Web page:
Dekompressor Discectomy Is an Effective Procedure Used to Preserve or Restore Neurological Function, Stabilize Spinal Segments, Improve Functional Status, and Relieve Pain. To Learn More About Dekompressor Discectomy
A Dekompressor Discectomy removes part of a herniated disc because it is irritating a nerve and causing pain. In this minimally invasive procedure, a small needle is advanced to the herniated disc guided by a fluoroscope. A probe with a rotating tip is then inserted through the needle to reach the herniated disc.
When the probe is turned on, its tip drills away part of the disc nucleus, creating space for the herniated disc wall and relieving pressure on the nerve. The dekompressor discectomy is used to preserve or restore neurological function, stabilize spinal segments, improve functional status, and relieve pain.
After some anesthetic is injected to numb the area, a thin needle called a cannula is inserted through the back and into the herniated disc. The surgeon uses x-ray images to guide the placement of the cannula.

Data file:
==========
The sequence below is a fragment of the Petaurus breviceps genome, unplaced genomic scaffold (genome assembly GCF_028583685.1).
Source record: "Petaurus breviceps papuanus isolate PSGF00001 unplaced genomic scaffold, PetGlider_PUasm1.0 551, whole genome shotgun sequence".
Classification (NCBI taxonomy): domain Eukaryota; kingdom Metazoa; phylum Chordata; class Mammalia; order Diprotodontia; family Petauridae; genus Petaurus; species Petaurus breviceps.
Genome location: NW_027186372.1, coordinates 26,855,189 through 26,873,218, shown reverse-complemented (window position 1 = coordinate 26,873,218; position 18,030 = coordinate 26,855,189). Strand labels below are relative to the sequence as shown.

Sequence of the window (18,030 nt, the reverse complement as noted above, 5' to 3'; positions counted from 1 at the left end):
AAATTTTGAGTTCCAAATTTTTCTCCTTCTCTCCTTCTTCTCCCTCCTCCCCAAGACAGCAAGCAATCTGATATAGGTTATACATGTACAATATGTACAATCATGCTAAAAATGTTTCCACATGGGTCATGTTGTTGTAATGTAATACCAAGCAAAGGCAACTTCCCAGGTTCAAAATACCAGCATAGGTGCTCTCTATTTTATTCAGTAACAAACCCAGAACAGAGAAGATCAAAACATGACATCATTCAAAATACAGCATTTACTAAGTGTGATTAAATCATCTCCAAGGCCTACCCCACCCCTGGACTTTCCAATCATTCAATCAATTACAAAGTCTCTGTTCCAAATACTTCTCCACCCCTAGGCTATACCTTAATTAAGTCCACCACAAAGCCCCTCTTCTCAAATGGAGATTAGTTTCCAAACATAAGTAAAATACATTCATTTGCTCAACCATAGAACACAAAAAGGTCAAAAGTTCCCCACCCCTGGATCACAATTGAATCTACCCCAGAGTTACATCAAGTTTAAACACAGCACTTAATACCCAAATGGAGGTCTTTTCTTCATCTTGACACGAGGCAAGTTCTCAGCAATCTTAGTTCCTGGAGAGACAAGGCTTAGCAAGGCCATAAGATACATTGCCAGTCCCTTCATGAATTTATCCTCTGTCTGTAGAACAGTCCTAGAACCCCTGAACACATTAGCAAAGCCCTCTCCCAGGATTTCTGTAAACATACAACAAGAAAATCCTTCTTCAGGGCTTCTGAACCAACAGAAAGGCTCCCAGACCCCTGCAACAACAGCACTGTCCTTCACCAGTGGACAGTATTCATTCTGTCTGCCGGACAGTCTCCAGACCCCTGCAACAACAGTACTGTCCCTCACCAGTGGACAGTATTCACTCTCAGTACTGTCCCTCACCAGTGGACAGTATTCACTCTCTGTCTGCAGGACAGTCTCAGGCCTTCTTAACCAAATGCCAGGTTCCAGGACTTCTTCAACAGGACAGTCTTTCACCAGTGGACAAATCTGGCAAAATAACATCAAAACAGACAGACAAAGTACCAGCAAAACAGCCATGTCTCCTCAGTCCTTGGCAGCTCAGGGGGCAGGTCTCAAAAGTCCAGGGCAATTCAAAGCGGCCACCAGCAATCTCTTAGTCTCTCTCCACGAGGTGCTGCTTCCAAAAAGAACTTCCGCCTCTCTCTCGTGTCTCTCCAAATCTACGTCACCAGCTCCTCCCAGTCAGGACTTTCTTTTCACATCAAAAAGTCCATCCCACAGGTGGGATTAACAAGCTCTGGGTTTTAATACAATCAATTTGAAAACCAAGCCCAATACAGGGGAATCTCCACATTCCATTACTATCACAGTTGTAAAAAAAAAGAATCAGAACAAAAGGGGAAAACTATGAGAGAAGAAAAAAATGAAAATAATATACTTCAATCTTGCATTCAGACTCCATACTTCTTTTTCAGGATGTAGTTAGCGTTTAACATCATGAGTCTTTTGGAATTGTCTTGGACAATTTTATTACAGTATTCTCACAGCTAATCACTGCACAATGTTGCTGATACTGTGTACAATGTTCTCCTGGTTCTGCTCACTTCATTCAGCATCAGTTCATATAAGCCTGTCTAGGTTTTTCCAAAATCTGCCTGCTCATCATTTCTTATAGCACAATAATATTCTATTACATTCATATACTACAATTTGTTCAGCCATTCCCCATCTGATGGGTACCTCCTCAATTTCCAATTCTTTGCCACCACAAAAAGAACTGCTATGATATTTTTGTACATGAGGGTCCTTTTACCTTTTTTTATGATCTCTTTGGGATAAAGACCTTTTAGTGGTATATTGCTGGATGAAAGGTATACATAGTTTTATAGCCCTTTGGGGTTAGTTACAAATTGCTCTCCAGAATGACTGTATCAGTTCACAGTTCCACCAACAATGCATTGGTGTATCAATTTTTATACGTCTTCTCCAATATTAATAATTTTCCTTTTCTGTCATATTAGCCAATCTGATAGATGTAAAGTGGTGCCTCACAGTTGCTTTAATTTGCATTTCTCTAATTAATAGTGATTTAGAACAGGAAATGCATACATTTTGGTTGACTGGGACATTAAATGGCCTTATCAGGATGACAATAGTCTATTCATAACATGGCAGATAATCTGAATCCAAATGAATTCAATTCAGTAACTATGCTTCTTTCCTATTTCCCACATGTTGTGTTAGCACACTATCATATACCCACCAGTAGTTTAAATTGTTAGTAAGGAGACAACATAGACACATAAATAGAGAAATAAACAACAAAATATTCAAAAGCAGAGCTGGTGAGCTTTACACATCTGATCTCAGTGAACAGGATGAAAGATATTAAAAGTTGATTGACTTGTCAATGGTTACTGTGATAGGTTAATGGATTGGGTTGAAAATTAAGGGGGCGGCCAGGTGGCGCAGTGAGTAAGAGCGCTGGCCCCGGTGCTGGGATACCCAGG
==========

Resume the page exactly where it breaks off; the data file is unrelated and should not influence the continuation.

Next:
DISC NUCLEUS TREATED
The small probe is carefully inserted through the cannula and into the disc. When the probe is turned on, its rotating tip removes small portions of the disc nucleus. Because only enough of the disc is removed to reduce pressure inside the disc, the spine remains stable.
The empty space created by the probe allows the disc to reabsorb the herniation.
If you are considering discectomy surgery to relieve pain from a herniated disc, it’s completely understandable that you may have concerns about the risk of reherniation. Being aware of risk factors and exploring the possibility of an annular closure device may decrease the likelihood of reherniation, recurring symptoms, and the need for surgery.